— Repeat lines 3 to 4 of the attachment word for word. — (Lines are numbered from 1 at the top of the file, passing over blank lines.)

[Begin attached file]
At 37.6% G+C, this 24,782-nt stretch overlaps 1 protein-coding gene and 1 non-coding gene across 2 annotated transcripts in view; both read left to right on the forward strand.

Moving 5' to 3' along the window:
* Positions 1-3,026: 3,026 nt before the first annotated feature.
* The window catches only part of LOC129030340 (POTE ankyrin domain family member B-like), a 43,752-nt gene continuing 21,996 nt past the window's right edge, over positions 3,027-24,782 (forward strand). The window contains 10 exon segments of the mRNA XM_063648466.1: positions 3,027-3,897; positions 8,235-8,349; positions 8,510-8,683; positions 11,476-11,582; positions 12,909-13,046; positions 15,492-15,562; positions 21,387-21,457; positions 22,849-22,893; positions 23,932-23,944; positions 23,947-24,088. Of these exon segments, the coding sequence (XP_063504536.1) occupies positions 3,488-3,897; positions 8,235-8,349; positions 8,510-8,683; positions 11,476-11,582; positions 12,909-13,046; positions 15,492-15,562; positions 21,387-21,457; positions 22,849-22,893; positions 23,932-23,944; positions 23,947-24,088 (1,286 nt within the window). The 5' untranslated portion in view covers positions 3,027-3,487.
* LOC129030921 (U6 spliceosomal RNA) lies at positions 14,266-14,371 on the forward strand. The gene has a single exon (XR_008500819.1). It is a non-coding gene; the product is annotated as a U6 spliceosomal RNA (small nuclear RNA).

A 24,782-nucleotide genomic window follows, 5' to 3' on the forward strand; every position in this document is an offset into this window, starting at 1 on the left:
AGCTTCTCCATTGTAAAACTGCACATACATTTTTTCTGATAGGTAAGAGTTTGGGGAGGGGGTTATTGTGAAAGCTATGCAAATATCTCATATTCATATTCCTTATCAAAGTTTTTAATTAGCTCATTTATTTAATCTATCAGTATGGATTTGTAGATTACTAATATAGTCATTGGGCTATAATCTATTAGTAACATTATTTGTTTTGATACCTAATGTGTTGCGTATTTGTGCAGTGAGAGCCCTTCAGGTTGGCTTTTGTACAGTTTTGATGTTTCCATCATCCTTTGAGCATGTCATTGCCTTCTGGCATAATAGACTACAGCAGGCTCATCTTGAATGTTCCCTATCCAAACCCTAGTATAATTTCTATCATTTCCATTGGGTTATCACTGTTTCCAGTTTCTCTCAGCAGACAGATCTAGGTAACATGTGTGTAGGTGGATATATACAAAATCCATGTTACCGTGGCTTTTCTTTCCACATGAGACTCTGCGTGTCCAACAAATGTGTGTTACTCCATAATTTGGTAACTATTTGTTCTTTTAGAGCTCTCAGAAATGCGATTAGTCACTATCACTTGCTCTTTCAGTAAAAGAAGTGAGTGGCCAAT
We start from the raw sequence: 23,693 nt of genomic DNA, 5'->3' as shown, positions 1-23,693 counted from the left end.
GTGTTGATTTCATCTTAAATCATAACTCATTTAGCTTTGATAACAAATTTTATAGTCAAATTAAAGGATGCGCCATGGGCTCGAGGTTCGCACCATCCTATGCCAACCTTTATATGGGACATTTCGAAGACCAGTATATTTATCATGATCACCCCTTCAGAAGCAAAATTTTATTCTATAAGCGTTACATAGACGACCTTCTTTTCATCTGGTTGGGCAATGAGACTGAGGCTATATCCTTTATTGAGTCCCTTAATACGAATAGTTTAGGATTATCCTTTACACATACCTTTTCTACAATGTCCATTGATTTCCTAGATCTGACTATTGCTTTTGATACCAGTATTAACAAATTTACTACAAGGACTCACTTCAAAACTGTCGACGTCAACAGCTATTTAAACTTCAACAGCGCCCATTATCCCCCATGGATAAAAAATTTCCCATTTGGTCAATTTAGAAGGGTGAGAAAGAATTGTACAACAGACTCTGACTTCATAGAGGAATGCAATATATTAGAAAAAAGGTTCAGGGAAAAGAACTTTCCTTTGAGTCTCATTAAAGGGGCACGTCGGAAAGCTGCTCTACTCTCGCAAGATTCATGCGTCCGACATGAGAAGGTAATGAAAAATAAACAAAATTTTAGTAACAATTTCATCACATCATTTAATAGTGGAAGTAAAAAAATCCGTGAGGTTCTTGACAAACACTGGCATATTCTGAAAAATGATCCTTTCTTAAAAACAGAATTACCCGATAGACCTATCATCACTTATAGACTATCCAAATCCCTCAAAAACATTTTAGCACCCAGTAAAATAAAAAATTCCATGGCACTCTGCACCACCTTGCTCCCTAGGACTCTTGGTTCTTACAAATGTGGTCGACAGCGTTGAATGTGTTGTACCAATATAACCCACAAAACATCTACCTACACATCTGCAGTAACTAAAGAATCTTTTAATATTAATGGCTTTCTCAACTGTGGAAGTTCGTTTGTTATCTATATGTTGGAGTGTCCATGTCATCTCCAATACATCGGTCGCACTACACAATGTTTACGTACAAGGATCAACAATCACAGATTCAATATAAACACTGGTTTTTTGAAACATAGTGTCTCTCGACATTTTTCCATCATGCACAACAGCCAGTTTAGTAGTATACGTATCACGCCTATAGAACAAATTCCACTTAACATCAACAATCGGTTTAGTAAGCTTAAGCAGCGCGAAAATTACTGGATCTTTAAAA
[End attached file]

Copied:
* Positions 1-3,026: 3,026 nt before the first annotated feature.
* The window catches only part of LOC129030340 (POTE ankyrin domain family member B-like), a 43,752-nt gene continuing 21,996 nt past the window's right edge, over positions 3,027-24,782 (forward strand). The window contains 10 exon segments of the mRNA XM_063648466.1: positions 3,027-3,897; positions 8,235-8,349; positions 8,510-8,683; positions 11,476-11,582; positions 12,909-13,046; positions 15,492-15,562; positions 21,387-21,457; positions 22,849-22,893; positions 23,932-23,944; positions 23,947-24,088. Of these exon segments, the coding sequence (XP_063504536.1) occupies positions 3,488-3,897; positions 8,235-8,349; positions 8,510-8,683; positions 11,476-11,582; positions 12,909-13,046; positions 15,492-15,562; positions 21,387-21,457; positions 22,849-22,893; positions 23,932-23,944; positions 23,947-24,088 (1,286 nt within the window). The 5' untranslated portion in view covers positions 3,027-3,487.